10 Greatest Sci-Fi and Horror Television Shows

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A Brief History

On October 2, 1959, the television anthology series, The Twilight Zone, made its debut on CBS television.  Hosted by Rod Serling, the classic episodes of this show transcended the cheap sets and primitive special effects to become an iconic part of Americana, with those old episodes often replaying on cable television today, featuring many future big stars in their early years. Today we list 10 of the Greatest Sci-Fi and Horror Television Shows of all time, all-time only going back to the late 1950’s!

Digging Deeper

1.  The Twilight Zone, 1959-1964.

Running for 156 episodes, 92 of those were written or co-written by producer Rod Serling, who also hosted the show.  Many of the episodes have become deeply ingrained in the American psyche, including To Serve Man, Nightmare at 20,000 Feet, The Monsters are Due on Maple Street, Walking Distance, and Time Enough at Last.  The series was so good, it spawned another Rod Serling series called Night Gallery, a new run of Twilight Zone episodes twice, in 1985 and 2002, and Twilight Zone: The Movie (1983), as well as books, comic books, video games, theme park sections, songs, T-shirts, theater productions, a magazine, and all sorts of references to the iconic show, which was ranked #8 all time by Rolling Stone Magazine, and #5 all time by TV Guide Magazine.  A third revival of the television series is being planned.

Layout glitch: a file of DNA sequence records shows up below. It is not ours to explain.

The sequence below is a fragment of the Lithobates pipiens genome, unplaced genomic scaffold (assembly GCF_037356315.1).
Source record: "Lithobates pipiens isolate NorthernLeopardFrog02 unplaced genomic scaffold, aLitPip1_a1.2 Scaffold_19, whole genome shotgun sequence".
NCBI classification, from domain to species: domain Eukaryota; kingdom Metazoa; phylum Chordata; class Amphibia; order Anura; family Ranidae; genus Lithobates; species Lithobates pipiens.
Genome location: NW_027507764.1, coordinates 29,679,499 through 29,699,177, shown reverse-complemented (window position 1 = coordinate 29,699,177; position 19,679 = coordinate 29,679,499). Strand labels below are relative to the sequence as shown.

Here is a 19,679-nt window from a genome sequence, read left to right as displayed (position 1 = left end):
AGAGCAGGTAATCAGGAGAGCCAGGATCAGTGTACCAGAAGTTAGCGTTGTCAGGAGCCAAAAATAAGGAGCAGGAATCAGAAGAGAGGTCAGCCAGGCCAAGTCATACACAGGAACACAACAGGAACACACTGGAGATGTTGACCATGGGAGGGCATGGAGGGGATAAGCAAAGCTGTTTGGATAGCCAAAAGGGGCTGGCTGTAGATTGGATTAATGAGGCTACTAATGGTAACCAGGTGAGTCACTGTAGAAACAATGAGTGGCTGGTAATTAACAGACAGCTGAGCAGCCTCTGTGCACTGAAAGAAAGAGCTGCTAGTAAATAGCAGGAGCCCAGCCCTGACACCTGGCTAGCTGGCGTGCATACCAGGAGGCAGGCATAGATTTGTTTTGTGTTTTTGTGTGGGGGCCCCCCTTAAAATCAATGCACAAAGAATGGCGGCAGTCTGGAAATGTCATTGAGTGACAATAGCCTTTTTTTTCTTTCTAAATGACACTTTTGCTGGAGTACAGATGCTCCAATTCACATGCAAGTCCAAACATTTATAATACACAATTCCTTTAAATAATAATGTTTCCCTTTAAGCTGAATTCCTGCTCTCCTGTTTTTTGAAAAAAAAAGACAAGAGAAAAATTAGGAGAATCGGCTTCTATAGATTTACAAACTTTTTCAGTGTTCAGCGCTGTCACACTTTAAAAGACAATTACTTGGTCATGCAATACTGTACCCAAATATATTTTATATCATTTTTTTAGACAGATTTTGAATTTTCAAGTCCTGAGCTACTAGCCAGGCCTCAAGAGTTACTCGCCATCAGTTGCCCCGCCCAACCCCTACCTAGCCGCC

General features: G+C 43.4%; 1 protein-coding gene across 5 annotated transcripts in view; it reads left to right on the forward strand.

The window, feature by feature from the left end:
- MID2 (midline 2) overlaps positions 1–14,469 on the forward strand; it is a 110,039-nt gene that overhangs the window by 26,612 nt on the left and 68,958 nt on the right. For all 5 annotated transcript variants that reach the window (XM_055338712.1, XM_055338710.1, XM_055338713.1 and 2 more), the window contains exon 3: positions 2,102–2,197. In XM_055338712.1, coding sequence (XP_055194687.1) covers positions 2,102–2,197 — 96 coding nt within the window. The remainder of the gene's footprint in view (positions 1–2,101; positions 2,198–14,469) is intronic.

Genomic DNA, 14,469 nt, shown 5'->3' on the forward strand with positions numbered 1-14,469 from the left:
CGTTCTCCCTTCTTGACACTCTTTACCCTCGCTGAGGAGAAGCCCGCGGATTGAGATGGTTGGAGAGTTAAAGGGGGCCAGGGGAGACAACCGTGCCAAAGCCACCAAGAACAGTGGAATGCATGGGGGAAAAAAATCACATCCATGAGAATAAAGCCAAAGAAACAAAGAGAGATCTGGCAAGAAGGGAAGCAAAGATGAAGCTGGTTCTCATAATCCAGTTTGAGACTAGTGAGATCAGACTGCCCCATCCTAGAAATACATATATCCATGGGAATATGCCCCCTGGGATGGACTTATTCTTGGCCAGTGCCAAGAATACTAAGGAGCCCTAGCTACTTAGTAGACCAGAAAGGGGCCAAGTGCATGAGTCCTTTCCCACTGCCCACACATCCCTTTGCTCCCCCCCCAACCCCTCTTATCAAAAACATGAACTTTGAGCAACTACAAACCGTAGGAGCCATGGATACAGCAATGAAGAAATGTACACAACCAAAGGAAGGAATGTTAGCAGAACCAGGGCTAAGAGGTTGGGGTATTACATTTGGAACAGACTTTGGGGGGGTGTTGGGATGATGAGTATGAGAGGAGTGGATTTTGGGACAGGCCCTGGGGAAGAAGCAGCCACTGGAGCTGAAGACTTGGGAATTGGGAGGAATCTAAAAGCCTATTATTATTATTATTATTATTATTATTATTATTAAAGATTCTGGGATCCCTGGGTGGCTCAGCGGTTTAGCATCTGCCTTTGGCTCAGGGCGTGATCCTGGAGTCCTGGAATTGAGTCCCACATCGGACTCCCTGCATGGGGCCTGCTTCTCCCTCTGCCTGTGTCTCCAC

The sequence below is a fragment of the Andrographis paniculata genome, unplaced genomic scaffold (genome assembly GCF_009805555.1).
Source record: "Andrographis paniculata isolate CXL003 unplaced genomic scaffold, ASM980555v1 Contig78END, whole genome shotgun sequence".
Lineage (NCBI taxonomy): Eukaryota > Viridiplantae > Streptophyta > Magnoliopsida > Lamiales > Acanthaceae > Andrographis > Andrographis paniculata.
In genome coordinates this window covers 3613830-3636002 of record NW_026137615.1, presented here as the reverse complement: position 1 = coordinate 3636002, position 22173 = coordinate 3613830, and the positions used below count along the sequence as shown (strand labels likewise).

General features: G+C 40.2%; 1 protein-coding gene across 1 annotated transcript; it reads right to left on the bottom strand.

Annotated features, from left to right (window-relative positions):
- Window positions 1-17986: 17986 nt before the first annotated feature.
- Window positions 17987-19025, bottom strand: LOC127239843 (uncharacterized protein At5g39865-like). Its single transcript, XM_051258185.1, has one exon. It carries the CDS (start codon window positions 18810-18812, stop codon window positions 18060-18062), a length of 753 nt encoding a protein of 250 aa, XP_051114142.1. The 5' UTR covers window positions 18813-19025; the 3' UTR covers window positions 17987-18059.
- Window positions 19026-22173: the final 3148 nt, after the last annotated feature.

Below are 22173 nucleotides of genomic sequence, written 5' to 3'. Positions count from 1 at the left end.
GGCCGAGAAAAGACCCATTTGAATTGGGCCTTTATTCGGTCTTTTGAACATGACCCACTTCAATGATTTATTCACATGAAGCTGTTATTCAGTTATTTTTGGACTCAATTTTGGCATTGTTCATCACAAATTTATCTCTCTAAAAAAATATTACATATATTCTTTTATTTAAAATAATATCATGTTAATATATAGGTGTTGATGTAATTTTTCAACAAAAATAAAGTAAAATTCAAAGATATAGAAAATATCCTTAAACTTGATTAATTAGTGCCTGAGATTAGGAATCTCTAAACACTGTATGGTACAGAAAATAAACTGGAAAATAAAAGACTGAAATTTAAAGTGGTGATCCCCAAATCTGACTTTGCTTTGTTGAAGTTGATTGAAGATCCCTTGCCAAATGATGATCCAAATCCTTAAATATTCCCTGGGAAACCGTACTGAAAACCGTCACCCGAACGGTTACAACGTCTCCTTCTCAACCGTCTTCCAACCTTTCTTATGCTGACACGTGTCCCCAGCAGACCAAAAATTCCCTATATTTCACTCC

2. The Outer Limits, 1963-1965.

The original series had 49 episodes, and spawned a revival series from 1995-2001 for another 154 episodes.  Often compared to The Twilight Zone, The Outer Limits was also an anthology series, but where Twilight Zone went back and forth between sci-fi and the supernatural, The Outer Limits was centered more on the sci-fi angle.  As with Twilight Zone, the revival series featured somewhat better sets and effects.

3. Battlestar Galactica, 2004-2009.

Running 75 episodes, BSG (as it is referred to) was itself a revival of the 1978 television series, and this later edition won a Peabody Award and recognition as one of the 100 Best TV Shows of All Time by Time Magazine.  Unlike its comparatively primitive predecessor, this edition featured movie quality special effects and had a fantastic cast, writing, and the Cylons (cybernetic androids) were quite human looking instead of looking like robots in the original series.  This show influenced American culture by introducing the expletive “fracking” and spawned a pre-quel series, Caprica, as well as Battlestar Galactica: Blood and Chrome, a web series (10 minute episodes) that later was woven into a TV movie by the SyFy channel.

4. Tales From the Crypt, 1989-1996.